By Maria Wyllie
BIG SKY – At the Big Sky School Board’s annual organizational meeting on May 15, board members were sworn in following the May 7 election results. Members also gave standing reports and voted on various action items, including whether to renew non-tenured teacher contracts.
Loren Bough was reelected as chairman, Laura Michel as vice chair, and Marie Goode re-appointed as district clerk.
Supt. Jerry House gave a report covering construction, driver’s training, the capstone project, activities and school enrollment. The school will notify parents by July 2 regarding if it will offer driver’s education for students in Big Sky.
For the 2013/14 school year, middle school students will be switching from a block schedule to a traditional one, with subjects taught every day.
High school students will be moving to an “AB, AB” schedule, meaning that they will alternate classes every other day. Having classes more spread out will help accommodate students involved in extracurricular activities, according to Leah Johnson, the school’s guidance counselor. The school is also working toward increasing electives for high school students.
Capstone/Internship Coordinator Beth Farhat gave a brief recap on the capstone project, saying a website will be available to students with summer volunteer opportunities and internships listed. Women In Action and local residents Kym and George Rapier are also working together to form a new group, “Kym’s Kids of Montana,” which will provide scholarship money to kids in exchange for service hours.
Next spring, Athletics Director Tony Beardsley hopes to give students the options of joining intramural flag football and soccer, as well as the intramural tennis program already in place for grades K-8.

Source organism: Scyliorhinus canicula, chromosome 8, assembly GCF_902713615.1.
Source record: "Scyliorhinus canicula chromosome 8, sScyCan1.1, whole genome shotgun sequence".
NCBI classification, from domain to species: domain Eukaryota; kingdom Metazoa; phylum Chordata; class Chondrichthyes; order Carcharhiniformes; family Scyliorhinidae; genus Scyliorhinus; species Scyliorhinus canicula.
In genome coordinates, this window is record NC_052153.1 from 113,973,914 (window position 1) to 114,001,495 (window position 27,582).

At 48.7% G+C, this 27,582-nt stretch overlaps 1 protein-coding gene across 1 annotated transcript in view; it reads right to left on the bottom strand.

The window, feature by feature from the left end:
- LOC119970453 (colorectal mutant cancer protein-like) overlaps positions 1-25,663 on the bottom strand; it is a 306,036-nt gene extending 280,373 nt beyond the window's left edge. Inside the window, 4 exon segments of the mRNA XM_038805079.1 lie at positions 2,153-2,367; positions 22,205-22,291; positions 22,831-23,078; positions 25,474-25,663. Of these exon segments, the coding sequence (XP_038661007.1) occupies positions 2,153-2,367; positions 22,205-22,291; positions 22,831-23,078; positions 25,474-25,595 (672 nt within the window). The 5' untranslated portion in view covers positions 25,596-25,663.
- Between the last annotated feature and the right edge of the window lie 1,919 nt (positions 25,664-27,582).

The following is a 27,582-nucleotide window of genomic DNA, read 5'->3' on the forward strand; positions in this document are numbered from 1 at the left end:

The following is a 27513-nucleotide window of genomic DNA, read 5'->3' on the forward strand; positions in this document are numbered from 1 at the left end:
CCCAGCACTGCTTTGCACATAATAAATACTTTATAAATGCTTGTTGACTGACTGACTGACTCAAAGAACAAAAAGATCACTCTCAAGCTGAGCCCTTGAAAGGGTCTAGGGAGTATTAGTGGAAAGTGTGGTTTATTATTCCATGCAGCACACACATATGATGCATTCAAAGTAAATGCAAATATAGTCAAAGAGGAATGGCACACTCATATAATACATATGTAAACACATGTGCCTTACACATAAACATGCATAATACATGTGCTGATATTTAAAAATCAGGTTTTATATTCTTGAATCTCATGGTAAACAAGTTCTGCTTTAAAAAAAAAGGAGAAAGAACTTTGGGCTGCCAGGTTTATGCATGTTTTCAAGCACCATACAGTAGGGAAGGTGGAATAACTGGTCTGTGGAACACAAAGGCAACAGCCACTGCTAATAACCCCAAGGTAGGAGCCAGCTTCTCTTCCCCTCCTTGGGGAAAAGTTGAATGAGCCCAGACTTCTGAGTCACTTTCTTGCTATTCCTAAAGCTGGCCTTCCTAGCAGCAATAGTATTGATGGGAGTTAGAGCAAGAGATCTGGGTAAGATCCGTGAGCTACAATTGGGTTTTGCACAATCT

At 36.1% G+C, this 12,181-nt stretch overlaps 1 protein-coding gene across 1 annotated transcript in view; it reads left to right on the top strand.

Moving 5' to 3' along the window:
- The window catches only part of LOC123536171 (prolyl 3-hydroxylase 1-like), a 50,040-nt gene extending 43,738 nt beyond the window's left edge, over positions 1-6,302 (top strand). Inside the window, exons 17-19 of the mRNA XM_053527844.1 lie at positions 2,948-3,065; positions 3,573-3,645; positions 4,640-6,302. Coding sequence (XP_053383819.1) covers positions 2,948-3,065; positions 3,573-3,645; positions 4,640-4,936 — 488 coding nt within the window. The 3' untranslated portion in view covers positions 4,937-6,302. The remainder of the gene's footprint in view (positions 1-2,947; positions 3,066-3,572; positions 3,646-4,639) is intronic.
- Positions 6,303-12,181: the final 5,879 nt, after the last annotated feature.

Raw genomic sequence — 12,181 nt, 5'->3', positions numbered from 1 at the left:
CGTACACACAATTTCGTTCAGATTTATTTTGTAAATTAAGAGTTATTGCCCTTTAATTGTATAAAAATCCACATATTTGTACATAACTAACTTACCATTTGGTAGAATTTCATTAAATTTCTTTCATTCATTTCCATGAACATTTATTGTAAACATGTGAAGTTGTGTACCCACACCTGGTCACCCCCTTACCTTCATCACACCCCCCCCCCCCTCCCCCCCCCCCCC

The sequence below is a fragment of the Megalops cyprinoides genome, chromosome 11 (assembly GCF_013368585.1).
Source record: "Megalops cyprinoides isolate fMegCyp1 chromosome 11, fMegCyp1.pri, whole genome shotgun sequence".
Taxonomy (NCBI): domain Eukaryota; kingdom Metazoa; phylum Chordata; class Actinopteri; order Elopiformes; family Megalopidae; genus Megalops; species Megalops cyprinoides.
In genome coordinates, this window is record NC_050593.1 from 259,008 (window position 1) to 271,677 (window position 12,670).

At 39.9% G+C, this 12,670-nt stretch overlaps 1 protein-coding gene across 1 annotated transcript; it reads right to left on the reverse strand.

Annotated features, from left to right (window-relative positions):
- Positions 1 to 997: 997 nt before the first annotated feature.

Enrollment numbers have remained stable all year at 250 students, and nine planning to graduate. Supt. House expects an income of probably 20 new students next year.
All non-tenured staff were re-elected except for music teacher Christian Gutierez and first grade teacher Nikki Rust, both of whom House recommended for non-renewal.
The board is not required to give an explanation for not renewing staff contracts, as it is an internal personnel matter, House noted.
Bough invited members of the public to come forward and state whether they opposed or accepted the motion.
One woman, crying, read a letter before the board in which she described how Gutierez, known as “Mr. G,” instilled a growing love for music in her son, who was previously not interested in playing an instrument.
More students and adults came forward; some with letters prepared, but Bough informed them that, because of Montana state law, they could only state whether or not they opposed the action.
Four students and six adults in attendance opposed House’s recommendation not to renew Gutierez’s position. However, the motion passed 3-2.
One adult opposed the recommendation not to renew Rust’s position, but the motion passed unanimously.
“Hiring staff is the key responsibility of the board,” Bough said, “but we also have to uphold Montana state law.”
According to Bough, every school district in Montana must follow the same rules and procedures. And, due to employee privacy rights, the board is prohibited from giving specific reasons for termination.
Other action items included the approval of a bus purchase, handbooks and a budget amendment resolution; all passed.
Following the action items, a grievances hearing was held for Girls Varsity Basketball Coach Adam Olson, whose contract ended March 2. Olson requested a reexamination of board policies and procedures, stating that Beardsley, House and Bough had all violated policies.
Responding, the three board members argued that policies had been in fact met. With a vote of 4-0, with one board member abstention, the grievant was not warranted in relation to not renewing a contract, meaning that no further action will be taken.
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